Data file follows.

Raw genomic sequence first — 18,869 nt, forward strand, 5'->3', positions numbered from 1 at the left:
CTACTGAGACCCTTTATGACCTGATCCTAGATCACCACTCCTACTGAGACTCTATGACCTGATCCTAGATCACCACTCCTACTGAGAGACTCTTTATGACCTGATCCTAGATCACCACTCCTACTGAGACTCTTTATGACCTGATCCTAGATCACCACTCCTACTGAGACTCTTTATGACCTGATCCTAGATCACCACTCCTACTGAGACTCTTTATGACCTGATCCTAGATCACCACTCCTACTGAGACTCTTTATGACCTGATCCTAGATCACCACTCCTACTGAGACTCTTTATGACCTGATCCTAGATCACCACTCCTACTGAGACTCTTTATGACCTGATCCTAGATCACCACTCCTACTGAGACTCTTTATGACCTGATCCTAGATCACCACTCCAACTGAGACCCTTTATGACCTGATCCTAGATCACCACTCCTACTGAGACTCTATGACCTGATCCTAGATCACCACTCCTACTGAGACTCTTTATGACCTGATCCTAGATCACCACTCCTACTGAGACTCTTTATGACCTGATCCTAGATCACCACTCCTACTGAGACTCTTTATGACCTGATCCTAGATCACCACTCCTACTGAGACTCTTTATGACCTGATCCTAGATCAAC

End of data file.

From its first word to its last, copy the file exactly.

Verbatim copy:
Raw genomic sequence first — 18,869 nt, forward strand, 5'->3', positions numbered from 1 at the left:
CTACTGAGACCCTTTATGACCTGATCCTAGATCACCACTCCTACTGAGACTCTATGACCTGATCCTAGATCACCACTCCTACTGAGAGACTCTTTATGACCTGATCCTAGATCACCACTCCTACTGAGACTCTTTATGACCTGATCCTAGATCACCACTCCTACTGAGACTCTTTATGACCTGATCCTAGATCACCACTCCTACTGAGACTCTTTATGACCTGATCCTAGATCACCACTCCTACTGAGACTCTTTATGACCTGATCCTAGATCACCACTCCTACTGAGACTCTTTATGACCTGATCCTAGATCACCACTCCTACTGAGACTCTTTATGACCTGATCCTAGATCACCACTCCTACTGAGACTCTTTATGACCTGATCCTAGATCACCACTCCAACTGAGACCCTTTATGACCTGATCCTAGATCACCACTCCTACTGAGACTCTATGACCTGATCCTAGATCACCACTCCTACTGAGACTCTTTATGACCTGATCCTAGATCACCACTCCTACTGAGACTCTTTATGACCTGATCCTAGATCACCACTCCTACTGAGACTCTTTATGACCTGATCCTAGATCACCACTCCTACTGAGACTCTTTATGACCTGATCCTAGATCAAC